Music videos aren’t just for fun – they are historical and cultural artifacts that document a coupling of video and music forevermore. For more Video Vaults and other glances into a glittery past, look to Bloomsbury Popular Music.
ANOTHER POST FOR OUR “THROWBACK THURSDAY” SEGMENT, VIDEO VAULT! ON SELECT THURSDAYS, WE DISCUSS OUR FAVORITE MUSIC VIDEOS THROUGH THE AGES.
With summer now a hazy memory and October dragging into its 17th week, it is fitting to reflect on the moody album once described by Rolling Stone’s Arion Berger as “romantic fatalism”: Blondie’s Parallel Lines. I have been pining for the glamorous while exclusively dressing in well-worn athletic wear and never leaving home. Debbie Harry’s vocals, accompanied by a reading of Kembrew McLeod’s “gloriously revisionist history” (MTV News) of this album, offer a refreshing dose of allure.
McLeod’s text situates Blondie at the center of the disco vs punk battle of the late 1970s and identifies Parallel Lines as in-tune with both genres, influenced by mainstream rock and pop sounds as well. With Debbie Harry leading an otherwise male group, Blondie also broke the mold of male-centric popular music groups, not insignificantly concurrent with LGBT and women’s liberation movements. In both sound and image, Blondie offered something new. While no longer new, Blondie’s darkly lovesick lyrics remain emotionally relevant, particularly during a universal period of arrested development.
The first song on the album, “Hanging on the Telephone,” starts with the sound of a phone ringing. It’s a full and hearty ring, recalling the physicality of corded landlines. The lyrics refer to a phone booth and the act of hanging out by the phone, waiting for a call back. Despite being rooted in a bygone technological era, the youthful, and desperate, pleas for validation via communication with a would-be lover are evergreen. That the caller is in close proximity of the caller-back (“I heard your mother, now she’s going out the door / Did she go to work or just go to the store?”) is highly similar to waiting for a crush to return a message while seeing that they’re online. The passivity and creepiness of lurking are in conflict with the forthright demands of the lyrics.
There are visuals to support the pleading lyrics. In the music video, the band shows up to a studio, gets ready, and performs. Ignoring that this was probably the least expensive way to make a music video, the decision to film the band showing up to the studio in a car and preparingthemselves demystifies the backstage, the moments that the audience isn’t meant to see. It’s reminiscent of any (now trope-y) behind-the-scenes footage in which the performer is humbly shown as an ordinary person arriving to work. Well, ordinary but inordinately cooler than the viewer, as they don leather jackets and dark sunglasses, every bit the rock-god image.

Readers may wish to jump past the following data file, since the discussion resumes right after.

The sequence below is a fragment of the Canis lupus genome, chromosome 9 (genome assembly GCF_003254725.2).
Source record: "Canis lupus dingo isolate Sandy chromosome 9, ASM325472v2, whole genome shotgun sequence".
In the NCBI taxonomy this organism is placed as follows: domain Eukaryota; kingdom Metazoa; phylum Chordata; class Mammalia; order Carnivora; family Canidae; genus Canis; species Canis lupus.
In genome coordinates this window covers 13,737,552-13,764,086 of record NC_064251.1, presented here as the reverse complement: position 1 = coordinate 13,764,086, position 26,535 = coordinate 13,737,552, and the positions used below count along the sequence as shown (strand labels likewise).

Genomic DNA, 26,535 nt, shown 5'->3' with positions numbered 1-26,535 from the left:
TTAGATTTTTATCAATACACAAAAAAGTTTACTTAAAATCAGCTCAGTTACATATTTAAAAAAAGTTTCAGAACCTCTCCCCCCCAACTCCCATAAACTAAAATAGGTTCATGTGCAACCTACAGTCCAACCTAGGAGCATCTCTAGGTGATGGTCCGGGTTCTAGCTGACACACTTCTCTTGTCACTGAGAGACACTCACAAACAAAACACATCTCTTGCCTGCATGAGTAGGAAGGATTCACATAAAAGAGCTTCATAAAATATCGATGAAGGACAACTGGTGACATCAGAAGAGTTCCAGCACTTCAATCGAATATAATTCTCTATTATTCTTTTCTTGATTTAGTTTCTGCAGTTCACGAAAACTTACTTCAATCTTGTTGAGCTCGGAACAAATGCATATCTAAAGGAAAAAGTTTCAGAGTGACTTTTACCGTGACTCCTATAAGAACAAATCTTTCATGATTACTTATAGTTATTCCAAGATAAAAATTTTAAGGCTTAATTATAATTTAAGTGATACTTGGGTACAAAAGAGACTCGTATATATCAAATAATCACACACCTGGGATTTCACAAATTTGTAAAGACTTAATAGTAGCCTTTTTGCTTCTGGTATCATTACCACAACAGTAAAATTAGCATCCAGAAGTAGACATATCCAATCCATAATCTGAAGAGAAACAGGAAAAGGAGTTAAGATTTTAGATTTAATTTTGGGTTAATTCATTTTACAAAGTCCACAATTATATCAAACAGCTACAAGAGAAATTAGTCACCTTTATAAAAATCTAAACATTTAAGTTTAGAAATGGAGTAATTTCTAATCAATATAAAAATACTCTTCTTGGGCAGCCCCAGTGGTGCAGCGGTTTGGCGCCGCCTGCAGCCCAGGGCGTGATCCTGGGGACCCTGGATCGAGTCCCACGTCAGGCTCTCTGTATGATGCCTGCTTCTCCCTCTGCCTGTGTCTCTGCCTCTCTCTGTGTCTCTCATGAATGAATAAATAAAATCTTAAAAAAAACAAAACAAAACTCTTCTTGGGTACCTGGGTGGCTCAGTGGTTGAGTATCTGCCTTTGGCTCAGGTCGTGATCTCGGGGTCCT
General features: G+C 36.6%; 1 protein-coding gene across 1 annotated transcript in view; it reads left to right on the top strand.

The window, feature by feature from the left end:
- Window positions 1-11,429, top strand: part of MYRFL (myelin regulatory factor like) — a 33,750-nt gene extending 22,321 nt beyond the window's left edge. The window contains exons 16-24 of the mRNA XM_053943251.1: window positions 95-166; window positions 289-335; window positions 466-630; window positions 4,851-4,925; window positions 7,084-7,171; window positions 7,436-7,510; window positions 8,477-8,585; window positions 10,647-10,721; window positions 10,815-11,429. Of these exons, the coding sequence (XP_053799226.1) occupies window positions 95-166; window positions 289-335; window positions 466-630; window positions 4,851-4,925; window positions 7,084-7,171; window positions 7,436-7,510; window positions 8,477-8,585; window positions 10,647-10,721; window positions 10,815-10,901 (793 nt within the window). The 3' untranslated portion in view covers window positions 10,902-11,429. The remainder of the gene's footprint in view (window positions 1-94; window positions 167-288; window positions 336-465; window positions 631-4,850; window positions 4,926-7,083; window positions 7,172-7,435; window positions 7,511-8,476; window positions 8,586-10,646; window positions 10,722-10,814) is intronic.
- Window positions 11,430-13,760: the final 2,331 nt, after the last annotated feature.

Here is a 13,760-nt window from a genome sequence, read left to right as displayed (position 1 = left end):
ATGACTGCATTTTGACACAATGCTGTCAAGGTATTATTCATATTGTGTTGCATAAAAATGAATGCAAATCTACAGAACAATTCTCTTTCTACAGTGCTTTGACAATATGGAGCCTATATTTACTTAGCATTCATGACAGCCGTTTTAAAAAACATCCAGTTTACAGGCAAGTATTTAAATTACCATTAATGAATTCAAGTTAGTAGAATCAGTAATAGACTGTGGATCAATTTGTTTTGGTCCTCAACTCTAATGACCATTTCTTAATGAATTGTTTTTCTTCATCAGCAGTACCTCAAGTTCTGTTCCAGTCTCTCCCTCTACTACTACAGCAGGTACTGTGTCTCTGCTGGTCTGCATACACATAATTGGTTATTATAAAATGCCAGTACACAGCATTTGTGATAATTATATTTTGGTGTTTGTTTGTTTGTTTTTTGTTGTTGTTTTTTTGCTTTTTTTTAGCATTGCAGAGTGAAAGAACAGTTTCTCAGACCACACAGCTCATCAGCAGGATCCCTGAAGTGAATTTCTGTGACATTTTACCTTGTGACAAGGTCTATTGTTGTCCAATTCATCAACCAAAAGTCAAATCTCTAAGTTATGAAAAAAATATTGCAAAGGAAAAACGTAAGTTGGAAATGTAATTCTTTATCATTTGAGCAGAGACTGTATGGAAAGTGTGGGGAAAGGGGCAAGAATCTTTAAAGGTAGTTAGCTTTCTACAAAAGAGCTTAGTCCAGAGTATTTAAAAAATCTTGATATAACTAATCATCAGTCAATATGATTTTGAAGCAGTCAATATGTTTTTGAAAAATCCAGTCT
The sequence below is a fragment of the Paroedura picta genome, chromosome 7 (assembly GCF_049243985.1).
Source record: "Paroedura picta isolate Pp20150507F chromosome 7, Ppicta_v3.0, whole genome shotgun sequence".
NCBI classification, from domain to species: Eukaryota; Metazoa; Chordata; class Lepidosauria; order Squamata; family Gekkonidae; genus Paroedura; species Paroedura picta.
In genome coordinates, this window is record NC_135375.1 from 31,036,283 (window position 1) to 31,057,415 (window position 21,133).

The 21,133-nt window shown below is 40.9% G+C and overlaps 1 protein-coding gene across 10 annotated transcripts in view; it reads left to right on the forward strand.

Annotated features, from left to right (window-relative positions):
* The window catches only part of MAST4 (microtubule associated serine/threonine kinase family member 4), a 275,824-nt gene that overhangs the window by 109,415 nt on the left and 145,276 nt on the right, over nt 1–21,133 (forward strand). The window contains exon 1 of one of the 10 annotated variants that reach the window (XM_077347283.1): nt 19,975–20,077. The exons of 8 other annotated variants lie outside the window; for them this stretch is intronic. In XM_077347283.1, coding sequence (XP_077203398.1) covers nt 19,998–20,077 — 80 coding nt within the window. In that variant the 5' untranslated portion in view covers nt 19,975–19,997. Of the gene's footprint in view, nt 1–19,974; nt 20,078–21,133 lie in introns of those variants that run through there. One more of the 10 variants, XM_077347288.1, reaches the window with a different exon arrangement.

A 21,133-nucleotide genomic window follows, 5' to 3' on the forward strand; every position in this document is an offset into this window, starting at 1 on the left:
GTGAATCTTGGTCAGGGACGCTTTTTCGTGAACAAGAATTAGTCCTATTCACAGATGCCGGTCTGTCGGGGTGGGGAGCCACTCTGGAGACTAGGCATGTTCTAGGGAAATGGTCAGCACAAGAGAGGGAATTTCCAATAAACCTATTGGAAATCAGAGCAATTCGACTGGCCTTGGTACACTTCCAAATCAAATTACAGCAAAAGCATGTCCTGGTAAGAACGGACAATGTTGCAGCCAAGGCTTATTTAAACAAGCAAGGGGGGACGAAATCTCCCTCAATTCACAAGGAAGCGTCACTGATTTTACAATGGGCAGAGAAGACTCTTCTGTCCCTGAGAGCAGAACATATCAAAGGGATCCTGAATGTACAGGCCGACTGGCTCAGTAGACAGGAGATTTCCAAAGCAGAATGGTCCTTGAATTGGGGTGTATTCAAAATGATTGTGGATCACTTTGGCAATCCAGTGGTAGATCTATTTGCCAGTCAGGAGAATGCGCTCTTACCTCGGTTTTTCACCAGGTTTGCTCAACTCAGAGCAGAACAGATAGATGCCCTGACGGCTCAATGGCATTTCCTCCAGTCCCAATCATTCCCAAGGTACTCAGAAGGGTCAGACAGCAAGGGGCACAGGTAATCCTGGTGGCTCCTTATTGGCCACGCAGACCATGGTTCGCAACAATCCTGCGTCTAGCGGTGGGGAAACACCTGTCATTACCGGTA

While the band is in the green room, there is an indulgent over-the-shoulder shot of Harry applying makeup and side-eyeing the camera; her downward glance is one of popstar condescension, but she doesn’t look away and the camera shamelessly stays fixed.
In the studio, the band performs against a black-and-white-striped backdrop that covers the floor as well. Against these “parallel lines,” the band is in constant motion, that depiction aided by the camera that approaches each member at an angle and quickly cuts away. Debbie Harry maintains eye contact with the camera each of the many times it finds her. The camera keeps a close up on her for much of the video, and she looks right back, rolling her eyes, shaking her head, pulling faces, and pointing at the camera. She’s overdone, but so is the character she’s singing as, demanding a call back from a recalcitrant (or clueless) subject. She plays her part well (and she gets the call back, so the lyrics say). And if it weren’t for the lack of high-definition, the same video with the same message could have been shot today.
McLeod drives home Blondie’s duality in identifying with the progressive attitudes and non-normative looks and sounds that emerged from New York’s underground music scene while participating in capital-driven records and promotion. That Blondie is still familiar and emotionally relevant is due at least in part to their success in striking that balance.
Looking for more content? Check out Bloomsbury Popular Music for the historical, technical, and cultural development of the music video.